African governments have been urged to soften up on homosexuality laws because the practice is not a crime, but a human rights issue. Heinrich Boll Stiftung director for Southern Africa Layla Al-Zubaidi said this on Monday during the opening of a week-long training on religion and sexual and gender minorities in Cape Town, South
Africa. “It is important to repeal laws that criminalize same sex acts because they are not bordering on any criminal elements. The society should allow for sexual diversity if everyone is to be free of any fear of harassment,” she said.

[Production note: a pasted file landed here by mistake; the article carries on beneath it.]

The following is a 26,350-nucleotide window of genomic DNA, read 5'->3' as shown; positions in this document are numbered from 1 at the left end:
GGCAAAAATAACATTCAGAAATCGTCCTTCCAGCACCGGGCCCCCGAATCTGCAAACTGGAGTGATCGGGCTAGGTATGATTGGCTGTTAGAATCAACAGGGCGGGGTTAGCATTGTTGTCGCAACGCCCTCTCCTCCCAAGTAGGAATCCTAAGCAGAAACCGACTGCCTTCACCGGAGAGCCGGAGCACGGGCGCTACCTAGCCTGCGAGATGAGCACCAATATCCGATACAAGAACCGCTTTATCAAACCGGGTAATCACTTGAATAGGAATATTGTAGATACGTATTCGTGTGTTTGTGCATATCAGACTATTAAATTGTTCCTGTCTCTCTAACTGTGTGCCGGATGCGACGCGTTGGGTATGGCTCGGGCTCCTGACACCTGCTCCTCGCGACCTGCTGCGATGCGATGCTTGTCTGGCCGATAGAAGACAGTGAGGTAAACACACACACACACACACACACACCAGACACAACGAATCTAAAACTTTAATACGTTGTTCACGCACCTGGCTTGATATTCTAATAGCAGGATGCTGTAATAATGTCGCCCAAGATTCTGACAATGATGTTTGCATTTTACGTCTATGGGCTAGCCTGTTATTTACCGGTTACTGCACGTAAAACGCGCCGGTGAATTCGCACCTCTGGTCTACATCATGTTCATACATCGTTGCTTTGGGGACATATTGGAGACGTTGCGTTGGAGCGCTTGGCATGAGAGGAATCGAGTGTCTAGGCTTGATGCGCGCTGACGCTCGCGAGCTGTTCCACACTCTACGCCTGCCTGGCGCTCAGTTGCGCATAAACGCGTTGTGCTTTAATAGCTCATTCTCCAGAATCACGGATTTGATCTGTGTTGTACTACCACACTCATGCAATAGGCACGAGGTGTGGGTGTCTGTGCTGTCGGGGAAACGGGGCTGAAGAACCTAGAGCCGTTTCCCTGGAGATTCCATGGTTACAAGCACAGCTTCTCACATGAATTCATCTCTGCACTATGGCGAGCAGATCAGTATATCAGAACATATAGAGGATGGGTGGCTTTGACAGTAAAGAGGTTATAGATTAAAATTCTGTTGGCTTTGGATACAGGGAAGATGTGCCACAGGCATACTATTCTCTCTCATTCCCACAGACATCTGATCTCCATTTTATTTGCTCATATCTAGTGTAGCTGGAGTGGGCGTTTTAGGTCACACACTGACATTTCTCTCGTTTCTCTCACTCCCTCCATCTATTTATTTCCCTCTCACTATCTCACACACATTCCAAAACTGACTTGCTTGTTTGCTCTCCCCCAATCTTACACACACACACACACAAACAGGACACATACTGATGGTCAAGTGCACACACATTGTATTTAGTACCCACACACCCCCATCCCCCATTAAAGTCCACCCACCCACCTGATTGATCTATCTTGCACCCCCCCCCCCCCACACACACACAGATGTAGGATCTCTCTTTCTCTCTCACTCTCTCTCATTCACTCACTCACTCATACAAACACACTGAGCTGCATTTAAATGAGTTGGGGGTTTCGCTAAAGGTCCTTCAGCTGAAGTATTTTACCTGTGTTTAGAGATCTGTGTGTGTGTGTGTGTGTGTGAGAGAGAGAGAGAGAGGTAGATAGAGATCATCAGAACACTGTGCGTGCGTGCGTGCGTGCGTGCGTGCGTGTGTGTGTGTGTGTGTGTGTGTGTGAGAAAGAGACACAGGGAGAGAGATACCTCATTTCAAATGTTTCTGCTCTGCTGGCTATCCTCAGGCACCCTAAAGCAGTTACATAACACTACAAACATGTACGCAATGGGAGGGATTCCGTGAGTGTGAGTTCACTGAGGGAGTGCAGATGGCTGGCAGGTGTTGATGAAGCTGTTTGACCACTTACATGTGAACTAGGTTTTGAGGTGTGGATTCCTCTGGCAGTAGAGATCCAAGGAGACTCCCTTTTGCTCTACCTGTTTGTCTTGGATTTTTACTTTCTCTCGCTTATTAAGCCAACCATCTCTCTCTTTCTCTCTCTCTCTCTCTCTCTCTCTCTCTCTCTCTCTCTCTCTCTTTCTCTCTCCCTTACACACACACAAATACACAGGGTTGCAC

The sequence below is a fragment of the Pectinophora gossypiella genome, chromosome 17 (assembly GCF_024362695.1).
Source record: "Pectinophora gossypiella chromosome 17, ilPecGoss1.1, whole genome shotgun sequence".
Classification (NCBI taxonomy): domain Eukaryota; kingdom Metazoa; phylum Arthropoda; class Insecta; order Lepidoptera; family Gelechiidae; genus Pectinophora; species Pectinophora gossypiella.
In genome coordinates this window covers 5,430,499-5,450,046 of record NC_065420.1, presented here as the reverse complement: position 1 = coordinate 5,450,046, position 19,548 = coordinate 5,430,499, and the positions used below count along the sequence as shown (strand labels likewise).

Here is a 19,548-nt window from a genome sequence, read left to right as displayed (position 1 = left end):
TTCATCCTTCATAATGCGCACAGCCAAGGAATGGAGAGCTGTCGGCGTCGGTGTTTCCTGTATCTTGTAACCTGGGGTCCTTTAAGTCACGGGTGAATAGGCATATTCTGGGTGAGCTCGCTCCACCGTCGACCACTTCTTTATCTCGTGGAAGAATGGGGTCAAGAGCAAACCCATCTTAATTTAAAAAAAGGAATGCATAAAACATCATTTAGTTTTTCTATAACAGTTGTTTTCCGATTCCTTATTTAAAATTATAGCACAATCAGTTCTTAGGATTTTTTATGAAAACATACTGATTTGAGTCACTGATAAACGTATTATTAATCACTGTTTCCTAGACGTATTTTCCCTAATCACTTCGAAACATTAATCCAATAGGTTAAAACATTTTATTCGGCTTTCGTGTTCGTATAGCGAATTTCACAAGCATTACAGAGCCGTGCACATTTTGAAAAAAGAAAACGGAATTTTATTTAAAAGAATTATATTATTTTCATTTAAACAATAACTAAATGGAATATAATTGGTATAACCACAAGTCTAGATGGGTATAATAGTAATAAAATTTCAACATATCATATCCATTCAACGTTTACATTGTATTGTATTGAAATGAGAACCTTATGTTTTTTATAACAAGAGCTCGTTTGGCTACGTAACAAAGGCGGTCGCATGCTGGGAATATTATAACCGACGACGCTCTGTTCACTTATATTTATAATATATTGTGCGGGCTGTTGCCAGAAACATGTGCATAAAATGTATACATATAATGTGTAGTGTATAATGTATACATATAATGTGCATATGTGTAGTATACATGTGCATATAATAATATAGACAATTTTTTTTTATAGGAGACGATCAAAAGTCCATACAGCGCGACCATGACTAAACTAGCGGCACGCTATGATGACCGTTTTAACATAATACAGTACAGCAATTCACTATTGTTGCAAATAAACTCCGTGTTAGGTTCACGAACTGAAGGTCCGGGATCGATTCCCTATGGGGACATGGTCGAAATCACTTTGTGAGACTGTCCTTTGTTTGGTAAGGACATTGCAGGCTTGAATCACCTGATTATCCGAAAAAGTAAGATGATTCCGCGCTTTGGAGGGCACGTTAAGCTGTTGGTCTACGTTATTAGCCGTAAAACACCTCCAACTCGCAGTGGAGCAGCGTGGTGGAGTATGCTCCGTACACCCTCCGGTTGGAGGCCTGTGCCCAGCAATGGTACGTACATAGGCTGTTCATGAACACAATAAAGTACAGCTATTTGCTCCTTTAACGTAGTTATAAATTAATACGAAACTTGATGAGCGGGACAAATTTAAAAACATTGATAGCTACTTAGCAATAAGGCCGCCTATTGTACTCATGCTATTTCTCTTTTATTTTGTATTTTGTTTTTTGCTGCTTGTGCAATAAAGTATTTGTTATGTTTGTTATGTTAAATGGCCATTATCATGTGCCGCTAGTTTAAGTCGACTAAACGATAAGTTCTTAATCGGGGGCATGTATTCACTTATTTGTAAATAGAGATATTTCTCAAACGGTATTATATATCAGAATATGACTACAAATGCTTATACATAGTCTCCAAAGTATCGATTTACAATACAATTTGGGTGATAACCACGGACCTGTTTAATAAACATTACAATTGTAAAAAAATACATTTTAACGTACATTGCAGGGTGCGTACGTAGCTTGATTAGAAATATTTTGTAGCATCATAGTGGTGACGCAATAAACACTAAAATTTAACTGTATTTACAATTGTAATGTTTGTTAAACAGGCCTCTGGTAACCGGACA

Al-Zubaidi wondered why something that is done privately can be deemed to be criminal.
She suggested that some African governments are doing that to move people’s attention from the
social and economic problems affecting their countries. The director dismissed claims that homosexuality is a Western sponsored culture, wondering how a serious Western government would fund that. A South African-based Imam,
Muhsin Hendricks, said that what some people claim that the Koran punishes a homosexual with death is not true because the idea was brought forward by some people for personal reasons.
He disclosed that there are about six homosexual Imams across the world, but are carrying out their work well. Heinrich Boll Stiftung is supporting civic engagement in human rights, democracy, social and environmental justice, including sexual minority rights. n